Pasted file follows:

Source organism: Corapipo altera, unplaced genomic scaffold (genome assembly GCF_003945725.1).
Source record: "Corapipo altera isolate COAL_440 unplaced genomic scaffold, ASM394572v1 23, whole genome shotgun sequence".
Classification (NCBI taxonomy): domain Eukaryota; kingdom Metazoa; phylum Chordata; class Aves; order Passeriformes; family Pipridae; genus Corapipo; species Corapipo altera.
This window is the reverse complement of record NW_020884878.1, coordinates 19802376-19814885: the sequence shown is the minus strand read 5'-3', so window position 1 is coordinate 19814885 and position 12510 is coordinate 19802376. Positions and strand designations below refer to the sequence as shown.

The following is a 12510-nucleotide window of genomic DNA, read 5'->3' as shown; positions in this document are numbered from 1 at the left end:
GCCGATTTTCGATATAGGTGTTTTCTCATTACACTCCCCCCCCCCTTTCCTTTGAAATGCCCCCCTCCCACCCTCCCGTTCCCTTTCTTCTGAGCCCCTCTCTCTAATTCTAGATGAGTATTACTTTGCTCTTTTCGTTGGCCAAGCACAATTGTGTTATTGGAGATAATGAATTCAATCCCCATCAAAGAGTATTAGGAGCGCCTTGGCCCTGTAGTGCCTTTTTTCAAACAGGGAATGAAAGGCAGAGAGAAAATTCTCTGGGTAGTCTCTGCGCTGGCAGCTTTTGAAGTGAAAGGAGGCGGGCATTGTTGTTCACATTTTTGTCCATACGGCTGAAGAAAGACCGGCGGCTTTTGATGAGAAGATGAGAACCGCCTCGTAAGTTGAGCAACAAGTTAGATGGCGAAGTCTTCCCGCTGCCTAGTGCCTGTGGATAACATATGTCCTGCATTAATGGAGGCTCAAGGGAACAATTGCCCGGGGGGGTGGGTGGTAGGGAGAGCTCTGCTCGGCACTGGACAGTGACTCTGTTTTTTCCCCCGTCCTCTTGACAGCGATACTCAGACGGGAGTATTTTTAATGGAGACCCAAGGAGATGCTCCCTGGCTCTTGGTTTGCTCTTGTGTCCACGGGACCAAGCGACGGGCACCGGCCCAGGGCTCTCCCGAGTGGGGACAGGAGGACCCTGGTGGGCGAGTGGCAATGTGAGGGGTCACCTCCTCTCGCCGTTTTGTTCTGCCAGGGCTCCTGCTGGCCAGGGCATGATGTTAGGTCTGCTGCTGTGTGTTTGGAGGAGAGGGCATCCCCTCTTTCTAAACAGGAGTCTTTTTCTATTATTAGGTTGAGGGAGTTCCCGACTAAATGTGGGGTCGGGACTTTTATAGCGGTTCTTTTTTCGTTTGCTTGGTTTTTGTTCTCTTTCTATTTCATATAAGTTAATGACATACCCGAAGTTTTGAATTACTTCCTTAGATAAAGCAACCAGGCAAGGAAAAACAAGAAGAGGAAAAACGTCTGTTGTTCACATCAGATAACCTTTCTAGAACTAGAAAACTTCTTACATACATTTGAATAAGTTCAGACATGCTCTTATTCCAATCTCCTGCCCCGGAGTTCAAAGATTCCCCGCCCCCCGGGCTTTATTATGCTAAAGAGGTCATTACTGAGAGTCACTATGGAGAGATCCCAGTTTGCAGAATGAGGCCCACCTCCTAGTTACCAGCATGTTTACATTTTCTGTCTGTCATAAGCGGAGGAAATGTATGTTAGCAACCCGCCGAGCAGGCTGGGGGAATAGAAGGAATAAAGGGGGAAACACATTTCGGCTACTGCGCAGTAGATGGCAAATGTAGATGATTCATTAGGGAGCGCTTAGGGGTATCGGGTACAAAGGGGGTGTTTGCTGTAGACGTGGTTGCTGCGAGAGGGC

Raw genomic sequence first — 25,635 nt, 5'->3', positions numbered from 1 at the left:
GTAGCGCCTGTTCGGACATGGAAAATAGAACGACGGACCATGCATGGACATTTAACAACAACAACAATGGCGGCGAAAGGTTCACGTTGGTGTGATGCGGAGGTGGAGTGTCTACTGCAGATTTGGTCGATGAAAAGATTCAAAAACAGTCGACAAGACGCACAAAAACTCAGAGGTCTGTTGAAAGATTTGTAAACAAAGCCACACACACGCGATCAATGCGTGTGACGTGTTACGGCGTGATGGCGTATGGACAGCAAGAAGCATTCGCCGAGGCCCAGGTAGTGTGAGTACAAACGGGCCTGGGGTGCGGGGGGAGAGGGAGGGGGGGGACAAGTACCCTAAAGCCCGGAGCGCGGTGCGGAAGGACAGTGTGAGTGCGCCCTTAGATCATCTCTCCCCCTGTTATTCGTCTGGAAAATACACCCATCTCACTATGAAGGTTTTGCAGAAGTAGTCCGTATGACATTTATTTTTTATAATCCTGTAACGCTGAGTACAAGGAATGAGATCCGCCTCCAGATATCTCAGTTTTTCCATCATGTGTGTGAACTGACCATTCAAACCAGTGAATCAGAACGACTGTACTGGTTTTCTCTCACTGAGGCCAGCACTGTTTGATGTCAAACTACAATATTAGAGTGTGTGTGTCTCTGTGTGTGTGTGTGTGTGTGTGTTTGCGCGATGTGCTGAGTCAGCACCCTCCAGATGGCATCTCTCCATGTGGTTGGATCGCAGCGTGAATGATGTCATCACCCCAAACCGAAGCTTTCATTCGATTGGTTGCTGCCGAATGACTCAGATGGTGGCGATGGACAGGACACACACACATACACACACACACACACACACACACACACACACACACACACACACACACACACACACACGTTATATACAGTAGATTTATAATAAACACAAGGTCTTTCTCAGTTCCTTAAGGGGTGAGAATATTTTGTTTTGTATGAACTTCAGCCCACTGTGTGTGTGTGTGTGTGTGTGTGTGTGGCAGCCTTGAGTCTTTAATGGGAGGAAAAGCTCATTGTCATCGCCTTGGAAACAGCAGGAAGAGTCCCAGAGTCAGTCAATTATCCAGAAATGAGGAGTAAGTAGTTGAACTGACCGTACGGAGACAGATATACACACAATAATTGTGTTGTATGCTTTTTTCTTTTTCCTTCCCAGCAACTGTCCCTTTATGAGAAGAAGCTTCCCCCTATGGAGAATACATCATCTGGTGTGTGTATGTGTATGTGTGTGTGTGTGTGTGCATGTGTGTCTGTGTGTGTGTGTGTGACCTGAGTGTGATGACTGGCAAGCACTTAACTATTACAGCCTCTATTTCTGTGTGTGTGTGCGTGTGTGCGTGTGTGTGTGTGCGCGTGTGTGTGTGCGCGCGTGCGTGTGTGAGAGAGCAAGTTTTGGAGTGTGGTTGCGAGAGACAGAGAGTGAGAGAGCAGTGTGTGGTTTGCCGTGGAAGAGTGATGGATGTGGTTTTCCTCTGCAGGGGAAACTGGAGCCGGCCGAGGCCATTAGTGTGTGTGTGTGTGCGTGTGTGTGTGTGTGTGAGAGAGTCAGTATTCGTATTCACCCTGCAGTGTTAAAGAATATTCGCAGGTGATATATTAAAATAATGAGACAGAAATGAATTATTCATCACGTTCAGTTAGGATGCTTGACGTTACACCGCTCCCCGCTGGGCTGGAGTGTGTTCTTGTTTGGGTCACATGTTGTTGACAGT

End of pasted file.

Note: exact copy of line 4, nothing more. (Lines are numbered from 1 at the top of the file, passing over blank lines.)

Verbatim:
This window is the reverse complement of record NW_020884878.1, coordinates 19802376-19814885: the sequence shown is the minus strand read 5'-3', so window position 1 is coordinate 19814885 and position 12510 is coordinate 19802376. Positions and strand designations below refer to the sequence as shown.